Which begs the question. Is he the ally Lexa thinks he is? Or has he been playing a much, much bigger game this entire time?


I’ve said it before and I’ll say it again: I am ridiculously enamoured with how fantastic Kane’s storyline is this season. Even more so now that he’s working so closely with Octavia to subvert the horrendous objectives of Pike and his council; truly, they make a fantastic team. Likewise I am so glad that Miller has also been brought into this fold. He’s always been a character that I wanted to see better utilised – especially since season two – and now that he’s in the thick of it (as well part of this lovely story arc with Bryan) I feel like we’re really starting to get the payoff for our interest.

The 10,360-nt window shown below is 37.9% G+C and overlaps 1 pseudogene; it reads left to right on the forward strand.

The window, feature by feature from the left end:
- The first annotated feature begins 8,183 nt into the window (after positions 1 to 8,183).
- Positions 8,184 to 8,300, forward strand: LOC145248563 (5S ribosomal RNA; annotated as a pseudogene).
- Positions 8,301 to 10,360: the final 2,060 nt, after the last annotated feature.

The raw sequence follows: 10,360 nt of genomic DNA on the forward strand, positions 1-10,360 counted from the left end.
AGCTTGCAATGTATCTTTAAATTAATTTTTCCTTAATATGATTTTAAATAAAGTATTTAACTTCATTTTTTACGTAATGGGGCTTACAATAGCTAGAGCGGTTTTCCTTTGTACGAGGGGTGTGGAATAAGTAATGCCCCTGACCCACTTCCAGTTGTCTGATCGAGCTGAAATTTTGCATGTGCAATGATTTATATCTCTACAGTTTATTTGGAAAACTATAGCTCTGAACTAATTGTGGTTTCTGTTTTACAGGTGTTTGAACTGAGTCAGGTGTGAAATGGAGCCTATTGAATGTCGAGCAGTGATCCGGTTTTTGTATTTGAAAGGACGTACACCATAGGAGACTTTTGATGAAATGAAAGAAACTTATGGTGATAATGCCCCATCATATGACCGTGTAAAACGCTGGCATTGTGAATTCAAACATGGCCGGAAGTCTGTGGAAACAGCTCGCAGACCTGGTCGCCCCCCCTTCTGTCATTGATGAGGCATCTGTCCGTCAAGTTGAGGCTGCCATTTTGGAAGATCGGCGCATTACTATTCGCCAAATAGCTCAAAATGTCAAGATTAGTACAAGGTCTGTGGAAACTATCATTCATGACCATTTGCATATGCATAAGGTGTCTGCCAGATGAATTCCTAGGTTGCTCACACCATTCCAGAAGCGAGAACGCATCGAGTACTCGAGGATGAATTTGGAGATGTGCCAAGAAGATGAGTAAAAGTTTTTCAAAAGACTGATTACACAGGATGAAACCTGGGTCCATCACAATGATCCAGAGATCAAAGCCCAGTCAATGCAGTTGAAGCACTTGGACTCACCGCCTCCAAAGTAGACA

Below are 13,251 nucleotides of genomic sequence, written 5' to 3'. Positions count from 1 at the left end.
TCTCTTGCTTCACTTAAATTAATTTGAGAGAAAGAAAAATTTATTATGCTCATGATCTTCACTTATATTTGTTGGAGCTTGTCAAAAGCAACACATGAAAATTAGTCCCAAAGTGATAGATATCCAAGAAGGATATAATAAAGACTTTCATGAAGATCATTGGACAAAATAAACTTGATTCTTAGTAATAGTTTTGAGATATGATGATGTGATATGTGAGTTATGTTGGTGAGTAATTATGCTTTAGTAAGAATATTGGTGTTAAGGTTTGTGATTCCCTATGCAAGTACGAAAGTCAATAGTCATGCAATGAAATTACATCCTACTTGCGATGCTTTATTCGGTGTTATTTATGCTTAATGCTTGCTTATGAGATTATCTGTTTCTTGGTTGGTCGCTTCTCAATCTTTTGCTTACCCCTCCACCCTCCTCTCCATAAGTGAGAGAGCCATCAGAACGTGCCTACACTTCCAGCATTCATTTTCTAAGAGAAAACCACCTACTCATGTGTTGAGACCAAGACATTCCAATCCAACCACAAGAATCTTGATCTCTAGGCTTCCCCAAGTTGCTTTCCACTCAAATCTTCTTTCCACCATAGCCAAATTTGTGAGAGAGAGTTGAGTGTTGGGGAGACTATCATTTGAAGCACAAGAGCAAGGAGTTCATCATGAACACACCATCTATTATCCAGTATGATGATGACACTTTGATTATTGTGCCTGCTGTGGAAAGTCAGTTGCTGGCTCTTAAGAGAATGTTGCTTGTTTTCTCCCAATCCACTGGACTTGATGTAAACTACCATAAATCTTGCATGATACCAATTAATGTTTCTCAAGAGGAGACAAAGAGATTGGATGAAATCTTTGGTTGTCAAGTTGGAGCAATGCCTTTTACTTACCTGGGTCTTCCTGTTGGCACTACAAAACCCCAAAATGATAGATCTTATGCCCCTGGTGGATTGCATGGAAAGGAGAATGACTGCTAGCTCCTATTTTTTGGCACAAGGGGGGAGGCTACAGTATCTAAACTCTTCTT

But in regards to Kane and Octavia, it really feels like their characters are about to go to the next level of the people they are meant to be. Firstly, Kane. When I think of him, I think a lot about Unity Day back on the Ark: the day his mother was murdered by the suicide bomber all the way back in season one. In hindsight, I think the Kane we first met, died that day in that room. And right then and there, the beginnings of the man we know now were planted. Of any character, Kane for me is the one that never ceases to stop growing; never ceases to stop evolving in the right direction. It doesn’t mean he’s always right or gets it right, but he acts for the good: even when it may put him in harm’s way.